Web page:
Jeremy with his humerus at Centenario 2 of the Cucaracha Formation
Jeremy with his humerus at Centenario 2 of the Cucaracha Formation

And we’re back! A ton has happened since our last post. A huge group of our scientific partners at the University of Florida spent a week helping us collect fossils in Panamá. It was a wild time, with many folks downing Gatorades to stay hydrated in the blazing afternoon sun. Our combined efforts led to many fossil finds!

Anyhow, we are picking up where we left off. Last time, I described the heavy lifting we did to clean off one of our fossil localities and increase productivity. After we moved all of that sediment, Jeremy found the distal end of a humerus, possible from a fossil rhinoceros! We’ve continued down this path, moving to a new exposure of the Cucaracha Formation.

We just finished up a two-day project to revive our Centenario 6 locality – a fossil collection site where previous researchers have found unique fossils crucial to our understanding of American biogeography. The effort was literally massive. We must have busted up and shoveled nearly one thousand pounds of rocks and sediments with our rock hammers and pickaxes.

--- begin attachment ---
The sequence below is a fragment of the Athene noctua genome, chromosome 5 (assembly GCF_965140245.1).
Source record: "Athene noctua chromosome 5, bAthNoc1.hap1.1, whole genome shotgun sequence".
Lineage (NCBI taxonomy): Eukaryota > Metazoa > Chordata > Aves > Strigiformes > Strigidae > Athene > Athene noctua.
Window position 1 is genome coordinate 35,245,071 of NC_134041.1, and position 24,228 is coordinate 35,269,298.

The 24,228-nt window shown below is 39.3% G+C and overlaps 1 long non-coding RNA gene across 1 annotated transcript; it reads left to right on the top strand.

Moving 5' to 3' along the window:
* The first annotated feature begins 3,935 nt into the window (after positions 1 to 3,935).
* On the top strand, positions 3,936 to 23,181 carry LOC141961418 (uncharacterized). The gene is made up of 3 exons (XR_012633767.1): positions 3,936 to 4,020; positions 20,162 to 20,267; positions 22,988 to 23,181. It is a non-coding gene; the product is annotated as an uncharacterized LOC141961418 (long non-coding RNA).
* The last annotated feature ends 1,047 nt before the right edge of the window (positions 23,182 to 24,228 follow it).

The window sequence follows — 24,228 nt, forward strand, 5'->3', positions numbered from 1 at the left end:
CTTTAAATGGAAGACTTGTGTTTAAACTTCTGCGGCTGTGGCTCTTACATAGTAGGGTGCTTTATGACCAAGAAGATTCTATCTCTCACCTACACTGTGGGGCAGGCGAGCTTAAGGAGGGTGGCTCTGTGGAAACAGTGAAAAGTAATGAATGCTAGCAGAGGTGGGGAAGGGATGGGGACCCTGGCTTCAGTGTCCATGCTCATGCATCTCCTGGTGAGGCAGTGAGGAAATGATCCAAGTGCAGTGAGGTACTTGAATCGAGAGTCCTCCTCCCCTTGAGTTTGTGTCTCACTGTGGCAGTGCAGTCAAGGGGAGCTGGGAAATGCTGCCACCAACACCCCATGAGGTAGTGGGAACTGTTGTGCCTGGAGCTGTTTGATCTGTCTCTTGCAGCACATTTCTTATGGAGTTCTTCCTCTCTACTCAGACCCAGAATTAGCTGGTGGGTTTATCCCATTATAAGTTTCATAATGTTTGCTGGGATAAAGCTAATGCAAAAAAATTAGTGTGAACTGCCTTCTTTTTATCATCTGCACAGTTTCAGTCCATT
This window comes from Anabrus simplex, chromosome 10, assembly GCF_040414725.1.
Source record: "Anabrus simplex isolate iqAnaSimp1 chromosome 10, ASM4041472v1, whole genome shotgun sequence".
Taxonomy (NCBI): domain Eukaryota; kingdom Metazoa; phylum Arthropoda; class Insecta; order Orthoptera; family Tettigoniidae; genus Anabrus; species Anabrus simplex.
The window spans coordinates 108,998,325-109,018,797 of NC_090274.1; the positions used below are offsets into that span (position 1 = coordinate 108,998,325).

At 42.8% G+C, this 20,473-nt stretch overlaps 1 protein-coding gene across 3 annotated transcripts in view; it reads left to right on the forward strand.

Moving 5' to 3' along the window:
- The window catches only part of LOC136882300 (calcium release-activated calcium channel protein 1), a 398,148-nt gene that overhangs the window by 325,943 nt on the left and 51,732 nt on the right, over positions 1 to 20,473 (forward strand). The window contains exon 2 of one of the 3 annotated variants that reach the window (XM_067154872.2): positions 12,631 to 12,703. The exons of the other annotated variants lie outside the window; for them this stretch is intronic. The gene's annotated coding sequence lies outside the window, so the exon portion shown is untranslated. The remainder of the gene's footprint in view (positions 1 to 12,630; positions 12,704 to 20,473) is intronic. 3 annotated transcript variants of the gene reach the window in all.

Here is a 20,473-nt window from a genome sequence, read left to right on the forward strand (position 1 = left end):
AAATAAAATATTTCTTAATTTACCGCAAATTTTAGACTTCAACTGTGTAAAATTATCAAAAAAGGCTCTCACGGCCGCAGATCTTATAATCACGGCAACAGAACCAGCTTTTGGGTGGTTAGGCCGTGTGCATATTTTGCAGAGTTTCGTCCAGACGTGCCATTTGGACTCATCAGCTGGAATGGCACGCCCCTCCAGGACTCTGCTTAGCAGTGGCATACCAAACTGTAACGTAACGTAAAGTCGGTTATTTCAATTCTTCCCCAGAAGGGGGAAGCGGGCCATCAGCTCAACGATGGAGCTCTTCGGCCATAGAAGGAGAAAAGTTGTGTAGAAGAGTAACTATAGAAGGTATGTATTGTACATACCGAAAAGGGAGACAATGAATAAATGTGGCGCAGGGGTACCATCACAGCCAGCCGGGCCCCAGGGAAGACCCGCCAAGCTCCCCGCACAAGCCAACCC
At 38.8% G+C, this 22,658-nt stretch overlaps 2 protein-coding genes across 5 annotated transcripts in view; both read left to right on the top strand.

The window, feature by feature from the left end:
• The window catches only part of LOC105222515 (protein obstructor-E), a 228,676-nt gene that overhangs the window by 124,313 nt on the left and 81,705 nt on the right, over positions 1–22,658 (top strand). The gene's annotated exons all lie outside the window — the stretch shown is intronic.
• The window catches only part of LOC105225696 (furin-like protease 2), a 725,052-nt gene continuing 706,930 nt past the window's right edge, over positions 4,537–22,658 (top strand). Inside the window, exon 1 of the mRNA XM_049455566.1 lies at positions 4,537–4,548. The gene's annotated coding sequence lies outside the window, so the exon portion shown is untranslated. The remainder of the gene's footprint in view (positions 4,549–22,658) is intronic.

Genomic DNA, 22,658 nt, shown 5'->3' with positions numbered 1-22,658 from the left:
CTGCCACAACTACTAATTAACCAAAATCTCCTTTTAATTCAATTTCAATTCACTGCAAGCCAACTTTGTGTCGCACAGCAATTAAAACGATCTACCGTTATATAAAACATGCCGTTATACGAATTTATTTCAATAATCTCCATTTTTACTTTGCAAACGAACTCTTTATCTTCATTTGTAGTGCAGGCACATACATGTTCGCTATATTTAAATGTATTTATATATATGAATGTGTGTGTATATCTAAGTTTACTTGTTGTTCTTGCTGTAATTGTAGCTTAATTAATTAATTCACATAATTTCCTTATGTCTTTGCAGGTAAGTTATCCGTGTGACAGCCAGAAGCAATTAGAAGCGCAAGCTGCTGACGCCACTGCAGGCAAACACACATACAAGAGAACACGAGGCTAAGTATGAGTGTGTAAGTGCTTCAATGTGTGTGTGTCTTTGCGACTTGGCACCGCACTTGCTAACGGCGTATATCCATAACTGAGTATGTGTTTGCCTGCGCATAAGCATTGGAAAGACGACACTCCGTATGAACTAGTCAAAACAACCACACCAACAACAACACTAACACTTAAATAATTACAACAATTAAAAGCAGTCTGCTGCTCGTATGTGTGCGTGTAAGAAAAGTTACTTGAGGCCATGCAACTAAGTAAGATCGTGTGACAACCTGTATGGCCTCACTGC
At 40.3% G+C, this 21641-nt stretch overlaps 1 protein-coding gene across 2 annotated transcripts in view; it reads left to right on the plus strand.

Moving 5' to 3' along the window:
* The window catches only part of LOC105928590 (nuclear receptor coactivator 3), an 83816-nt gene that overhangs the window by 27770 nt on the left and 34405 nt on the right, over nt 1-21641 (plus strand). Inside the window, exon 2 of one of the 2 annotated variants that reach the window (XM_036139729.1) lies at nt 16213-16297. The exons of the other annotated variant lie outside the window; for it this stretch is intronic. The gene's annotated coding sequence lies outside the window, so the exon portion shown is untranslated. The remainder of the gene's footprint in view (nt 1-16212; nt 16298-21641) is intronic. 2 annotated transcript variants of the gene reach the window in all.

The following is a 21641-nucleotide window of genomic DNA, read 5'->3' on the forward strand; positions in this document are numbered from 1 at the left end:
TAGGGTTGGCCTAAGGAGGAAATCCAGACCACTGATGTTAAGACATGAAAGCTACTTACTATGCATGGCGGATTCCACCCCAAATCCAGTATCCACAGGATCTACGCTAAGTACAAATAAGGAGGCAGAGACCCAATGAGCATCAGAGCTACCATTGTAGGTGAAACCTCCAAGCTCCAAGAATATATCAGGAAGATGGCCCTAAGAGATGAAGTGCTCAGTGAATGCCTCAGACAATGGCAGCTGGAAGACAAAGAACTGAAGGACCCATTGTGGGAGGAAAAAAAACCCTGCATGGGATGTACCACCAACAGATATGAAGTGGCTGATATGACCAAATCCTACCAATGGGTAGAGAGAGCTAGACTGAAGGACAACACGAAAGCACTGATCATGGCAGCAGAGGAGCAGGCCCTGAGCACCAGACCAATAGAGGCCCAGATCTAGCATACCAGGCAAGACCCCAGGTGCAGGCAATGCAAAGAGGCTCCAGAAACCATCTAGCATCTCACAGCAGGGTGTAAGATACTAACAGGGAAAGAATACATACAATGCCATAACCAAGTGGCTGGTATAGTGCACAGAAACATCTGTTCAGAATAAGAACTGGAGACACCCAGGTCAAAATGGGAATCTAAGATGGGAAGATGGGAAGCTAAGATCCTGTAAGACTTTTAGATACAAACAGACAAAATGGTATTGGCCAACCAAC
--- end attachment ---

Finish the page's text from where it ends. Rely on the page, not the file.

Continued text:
In order to continue finding fossils, you have to work to expose layers where bones are most-concentrated – a result of the environmental conditions where the sediment was being laid down millions of years ago.  This unit (Cucaracha, ~19 Ma) has produced incredible finds, including part of a jaw from a “bear-dog This a carnivorous mammal that originated in the “Old World”, and an Antracothere, which is an artiodactyl ungulate closely related to hippos and which is a sister taxa of whales. These fossils are critical clues, not only because fossil carnivores from this period are incredibly rare, but also because both of these fossils strongly link the mammals living in Panamá during the Miocene to those living contemporaneously in North America. The more evidence we find, the better our picture of Panamá and its role in the relationship between North and South America before the closure of the isthmus. Also, we’re looking to find some monkeys to better complete the picture.

Stay tuned for more! And Go Gators!